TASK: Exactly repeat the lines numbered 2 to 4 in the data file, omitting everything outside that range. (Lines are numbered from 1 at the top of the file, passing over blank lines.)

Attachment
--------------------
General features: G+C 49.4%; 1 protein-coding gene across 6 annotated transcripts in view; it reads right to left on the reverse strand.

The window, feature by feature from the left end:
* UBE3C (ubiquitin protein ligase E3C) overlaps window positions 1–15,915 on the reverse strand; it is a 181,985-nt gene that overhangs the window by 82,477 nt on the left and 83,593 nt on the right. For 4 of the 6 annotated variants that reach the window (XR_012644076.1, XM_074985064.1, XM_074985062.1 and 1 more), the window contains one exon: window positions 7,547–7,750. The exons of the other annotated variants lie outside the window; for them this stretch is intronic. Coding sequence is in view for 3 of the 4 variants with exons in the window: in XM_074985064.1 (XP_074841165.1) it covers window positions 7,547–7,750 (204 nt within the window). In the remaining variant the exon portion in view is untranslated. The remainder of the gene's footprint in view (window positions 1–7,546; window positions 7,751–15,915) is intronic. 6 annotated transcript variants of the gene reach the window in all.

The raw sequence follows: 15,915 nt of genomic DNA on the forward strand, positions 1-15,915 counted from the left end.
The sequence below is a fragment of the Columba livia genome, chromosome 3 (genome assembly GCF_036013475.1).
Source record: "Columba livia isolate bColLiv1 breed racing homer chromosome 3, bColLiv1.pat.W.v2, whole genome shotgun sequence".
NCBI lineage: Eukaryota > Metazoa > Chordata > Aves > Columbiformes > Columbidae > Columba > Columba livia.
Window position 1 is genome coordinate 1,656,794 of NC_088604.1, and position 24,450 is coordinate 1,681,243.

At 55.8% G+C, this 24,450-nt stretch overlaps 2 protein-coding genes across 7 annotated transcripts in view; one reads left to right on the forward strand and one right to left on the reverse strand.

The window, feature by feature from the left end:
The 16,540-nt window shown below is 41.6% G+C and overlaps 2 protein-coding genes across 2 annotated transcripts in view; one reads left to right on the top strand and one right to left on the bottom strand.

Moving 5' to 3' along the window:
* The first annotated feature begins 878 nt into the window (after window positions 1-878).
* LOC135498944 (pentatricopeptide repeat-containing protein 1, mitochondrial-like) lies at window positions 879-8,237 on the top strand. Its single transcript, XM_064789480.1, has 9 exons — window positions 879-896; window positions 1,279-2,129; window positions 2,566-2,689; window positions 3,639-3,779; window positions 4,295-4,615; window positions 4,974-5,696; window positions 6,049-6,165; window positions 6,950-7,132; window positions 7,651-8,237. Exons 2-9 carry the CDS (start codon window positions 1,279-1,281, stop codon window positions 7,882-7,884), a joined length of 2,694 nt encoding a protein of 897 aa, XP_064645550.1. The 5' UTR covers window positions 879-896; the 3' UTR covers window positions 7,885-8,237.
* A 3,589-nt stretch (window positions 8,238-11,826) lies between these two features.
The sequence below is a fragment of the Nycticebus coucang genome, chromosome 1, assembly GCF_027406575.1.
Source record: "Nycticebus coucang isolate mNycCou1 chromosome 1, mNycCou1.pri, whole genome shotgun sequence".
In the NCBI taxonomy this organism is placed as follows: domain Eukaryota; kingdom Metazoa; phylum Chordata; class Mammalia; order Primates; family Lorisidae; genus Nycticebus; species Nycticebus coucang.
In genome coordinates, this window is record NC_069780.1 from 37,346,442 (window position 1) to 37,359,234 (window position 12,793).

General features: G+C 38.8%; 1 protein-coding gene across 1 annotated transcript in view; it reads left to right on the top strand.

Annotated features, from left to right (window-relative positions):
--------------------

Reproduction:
The window, feature by feature from the left end:
* UBE3C (ubiquitin protein ligase E3C) overlaps window positions 1–15,915 on the reverse strand; it is a 181,985-nt gene that overhangs the window by 82,477 nt on the left and 83,593 nt on the right. For 4 of the 6 annotated variants that reach the window (XR_012644076.1, XM_074985064.1, XM_074985062.1 and 1 more), the window contains one exon: window positions 7,547–7,750. The exons of the other annotated variants lie outside the window; for them this stretch is intronic. Coding sequence is in view for 3 of the 4 variants with exons in the window: in XM_074985064.1 (XP_074841165.1) it covers window positions 7,547–7,750 (204 nt within the window). In the remaining variant the exon portion in view is untranslated. The remainder of the gene's footprint in view (window positions 1–7,546; window positions 7,751–15,915) is intronic. 6 annotated transcript variants of the gene reach the window in all.

The raw sequence follows: 15,915 nt of genomic DNA on the forward strand, positions 1-15,915 counted from the left end.